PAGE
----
Imaging agent identifying heart damage

Denver – For decades the stress test has been a valuable tool for cardiologists diagnosing blood flow problems in heart attack patients.

“The stress test is designed not to detect heart damage. It is designed to detect problems with blood flow with stress,” said Dr. Carlin Long, Chief of Cardiology at Denver Health.

Because of the prevalence of heart attacks, those stress tests are administered with great regularity. According the American Heart Association, a heart attack occurs every 34 seconds in this country and they are the leading killers of women. Denver Health performs between 1,800 and 2,000 stress tests a year.

Cardiologists are now closely watching a clinical trial for a new heart imaging agent that can pinpoint damaged areas of the heart. The agent is being developed by Cell Point and the MD Anderson Cancer Center.

It was initially created as a tool to identify cancer cells in the human body. By injecting a sugar into a patient, it is naturally drawn to the cancer cell along with an accompanied low level radioactive material. That radioactive material lights up during the imaging process and pinpoints the cancer cells.

Researchers later realized the same process would work for a damaged heart.

“That was just by accident. What we realized is cancer cells and damaged heart tissue feed on the same sugars,” said Terry Colip, managing member for Cell Point. “Like cancer, where the agent will go to the cancer cells and light them up, they’ll also go to the area of the heart that is damaged during a heart attack.”

In addition to providing doctors with an image of the damaged heart, the process is considerable faster than a stress test.

“What we found with this agent is you don’t need the stress study. You can just do one test and you can do the whole image in less than 30 minutes,” Colip said. “By being able to make the decisions faster you can make better medical decisions and it is better for the payer because now you’re not paying for unnecessary procedures.”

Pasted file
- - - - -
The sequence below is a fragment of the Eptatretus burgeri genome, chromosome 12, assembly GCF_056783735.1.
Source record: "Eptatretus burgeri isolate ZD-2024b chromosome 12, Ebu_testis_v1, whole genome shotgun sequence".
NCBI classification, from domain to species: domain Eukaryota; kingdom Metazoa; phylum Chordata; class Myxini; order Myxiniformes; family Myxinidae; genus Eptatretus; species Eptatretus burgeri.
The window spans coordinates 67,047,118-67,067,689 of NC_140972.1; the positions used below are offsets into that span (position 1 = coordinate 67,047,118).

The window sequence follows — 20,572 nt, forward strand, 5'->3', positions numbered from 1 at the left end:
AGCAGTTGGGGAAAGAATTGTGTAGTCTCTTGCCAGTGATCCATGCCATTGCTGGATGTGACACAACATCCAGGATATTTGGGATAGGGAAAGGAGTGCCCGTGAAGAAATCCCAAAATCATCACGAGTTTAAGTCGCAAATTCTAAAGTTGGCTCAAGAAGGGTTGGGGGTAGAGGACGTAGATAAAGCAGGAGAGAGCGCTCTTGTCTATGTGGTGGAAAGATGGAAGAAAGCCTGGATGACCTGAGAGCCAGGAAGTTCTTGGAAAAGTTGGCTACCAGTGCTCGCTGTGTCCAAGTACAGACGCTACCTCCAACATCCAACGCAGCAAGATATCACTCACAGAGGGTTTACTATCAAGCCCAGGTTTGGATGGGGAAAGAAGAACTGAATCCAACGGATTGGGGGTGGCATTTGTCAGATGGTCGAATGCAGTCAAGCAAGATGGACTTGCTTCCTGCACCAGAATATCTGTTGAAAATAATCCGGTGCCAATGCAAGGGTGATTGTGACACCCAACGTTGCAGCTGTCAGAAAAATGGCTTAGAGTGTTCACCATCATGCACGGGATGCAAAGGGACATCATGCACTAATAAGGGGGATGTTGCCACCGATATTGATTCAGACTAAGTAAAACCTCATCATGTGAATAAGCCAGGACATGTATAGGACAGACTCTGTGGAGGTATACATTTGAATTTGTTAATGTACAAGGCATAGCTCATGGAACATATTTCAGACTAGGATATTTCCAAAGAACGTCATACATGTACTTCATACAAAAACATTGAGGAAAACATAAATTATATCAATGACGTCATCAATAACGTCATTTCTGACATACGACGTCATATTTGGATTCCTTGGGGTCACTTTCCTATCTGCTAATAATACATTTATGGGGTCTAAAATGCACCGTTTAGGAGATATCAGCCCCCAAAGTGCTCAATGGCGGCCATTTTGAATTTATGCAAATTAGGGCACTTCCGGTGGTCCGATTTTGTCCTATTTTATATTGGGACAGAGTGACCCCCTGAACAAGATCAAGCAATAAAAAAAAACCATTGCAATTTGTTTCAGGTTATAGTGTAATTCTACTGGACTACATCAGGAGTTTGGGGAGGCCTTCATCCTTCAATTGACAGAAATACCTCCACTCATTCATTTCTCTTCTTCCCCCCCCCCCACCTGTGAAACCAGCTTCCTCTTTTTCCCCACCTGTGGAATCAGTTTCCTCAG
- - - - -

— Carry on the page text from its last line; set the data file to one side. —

Dr. Long concurs that the speed and accuracy of the heart imaging agent would help patients.

“The benefit is having an agent that would allow for a quicker determination of positive versus negative just diminishes the amount of time that somebody has to be in a hospital setting,” Dr. Long said.

While he is encouraged by the initial findings of the clinical study, Dr. Long also is cautious regarding the use of radioactive material.

“The caveat being that anytime you’re administering a nuclear or radioactive agent for that you are exposing the patient to a finite amount of radioactivity and there are finite risks associated with that,” Dr. Long said.

Cell Point anticipates the heart imaging agent will move to the third phase of trial in 2014 and they hope to get final FDA approval in 2015.

For more information about heart attacks, including the warning signs for men and women please visit the American Heart Association website

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